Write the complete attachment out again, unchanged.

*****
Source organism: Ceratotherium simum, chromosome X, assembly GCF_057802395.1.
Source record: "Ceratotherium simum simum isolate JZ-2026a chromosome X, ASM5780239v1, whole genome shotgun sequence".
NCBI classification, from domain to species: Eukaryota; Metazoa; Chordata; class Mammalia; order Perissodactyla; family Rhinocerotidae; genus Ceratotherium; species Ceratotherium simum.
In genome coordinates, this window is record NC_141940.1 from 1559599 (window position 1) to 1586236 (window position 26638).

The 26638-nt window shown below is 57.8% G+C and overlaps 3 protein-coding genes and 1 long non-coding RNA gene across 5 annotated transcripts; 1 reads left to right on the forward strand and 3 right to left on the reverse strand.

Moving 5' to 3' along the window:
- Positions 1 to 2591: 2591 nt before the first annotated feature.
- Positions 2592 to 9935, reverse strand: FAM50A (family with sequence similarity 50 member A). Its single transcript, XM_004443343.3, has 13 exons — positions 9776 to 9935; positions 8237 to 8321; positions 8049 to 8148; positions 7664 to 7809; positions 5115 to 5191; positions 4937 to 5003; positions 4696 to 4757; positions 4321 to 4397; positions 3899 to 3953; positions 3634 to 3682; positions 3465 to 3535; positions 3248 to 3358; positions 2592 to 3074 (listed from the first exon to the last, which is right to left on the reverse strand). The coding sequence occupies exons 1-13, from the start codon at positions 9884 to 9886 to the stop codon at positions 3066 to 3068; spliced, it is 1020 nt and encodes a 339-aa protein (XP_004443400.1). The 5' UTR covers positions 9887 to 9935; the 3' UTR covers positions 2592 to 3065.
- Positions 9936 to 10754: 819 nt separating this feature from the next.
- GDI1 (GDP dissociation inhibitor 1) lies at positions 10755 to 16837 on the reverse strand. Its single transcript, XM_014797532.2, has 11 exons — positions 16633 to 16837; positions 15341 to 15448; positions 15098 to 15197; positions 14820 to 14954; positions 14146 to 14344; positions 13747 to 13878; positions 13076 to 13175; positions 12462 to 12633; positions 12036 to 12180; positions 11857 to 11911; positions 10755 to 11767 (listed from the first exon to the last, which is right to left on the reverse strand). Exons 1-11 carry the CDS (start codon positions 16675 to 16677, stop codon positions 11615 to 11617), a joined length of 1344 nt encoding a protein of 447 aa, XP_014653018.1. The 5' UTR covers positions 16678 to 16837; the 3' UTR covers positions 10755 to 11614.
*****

Source organism: Ceratotherium simum, chromosome X, assembly GCF_057802395.1.
Source record: "Ceratotherium simum simum isolate JZ-2026a chromosome X, ASM5780239v1, whole genome shotgun sequence".
NCBI classification, from domain to species: Eukaryota; Metazoa; Chordata; class Mammalia; order Perissodactyla; family Rhinocerotidae; genus Ceratotherium; species Ceratotherium simum.
In genome coordinates, this window is record NC_141940.1 from 1559599 (window position 1) to 1586236 (window position 26638).

The 26638-nt window shown below is 57.8% G+C and overlaps 3 protein-coding genes and 1 long non-coding RNA gene across 5 annotated transcripts; 1 reads left to right on the forward strand and 3 right to left on the reverse strand.

Moving 5' to 3' along the window:
- Positions 1 to 2591: 2591 nt before the first annotated feature.
- Positions 2592 to 9935, reverse strand: FAM50A (family with sequence similarity 50 member A). Its single transcript, XM_004443343.3, has 13 exons — positions 9776 to 9935; positions 8237 to 8321; positions 8049 to 8148; positions 7664 to 7809; positions 5115 to 5191; positions 4937 to 5003; positions 4696 to 4757; positions 4321 to 4397; positions 3899 to 3953; positions 3634 to 3682; positions 3465 to 3535; positions 3248 to 3358; positions 2592 to 3074 (listed from the first exon to the last, which is right to left on the reverse strand). The coding sequence occupies exons 1-13, from the start codon at positions 9884 to 9886 to the stop codon at positions 3066 to 3068; spliced, it is 1020 nt and encodes a 339-aa protein (XP_004443400.1). The 5' UTR covers positions 9887 to 9935; the 3' UTR covers positions 2592 to 3065.
- Positions 9936 to 10754: 819 nt separating this feature from the next.
- GDI1 (GDP dissociation inhibitor 1) lies at positions 10755 to 16837 on the reverse strand. Its single transcript, XM_014797532.2, has 11 exons — positions 16633 to 16837; positions 15341 to 15448; positions 15098 to 15197; positions 14820 to 14954; positions 14146 to 14344; positions 13747 to 13878; positions 13076 to 13175; positions 12462 to 12633; positions 12036 to 12180; positions 11857 to 11911; positions 10755 to 11767 (listed from the first exon to the last, which is right to left on the reverse strand). Exons 1-11 carry the CDS (start codon positions 16675 to 16677, stop codon positions 11615 to 11617), a joined length of 1344 nt encoding a protein of 447 aa, XP_014653018.1. The 5' UTR covers positions 16678 to 16837; the 3' UTR covers positions 10755 to 11614.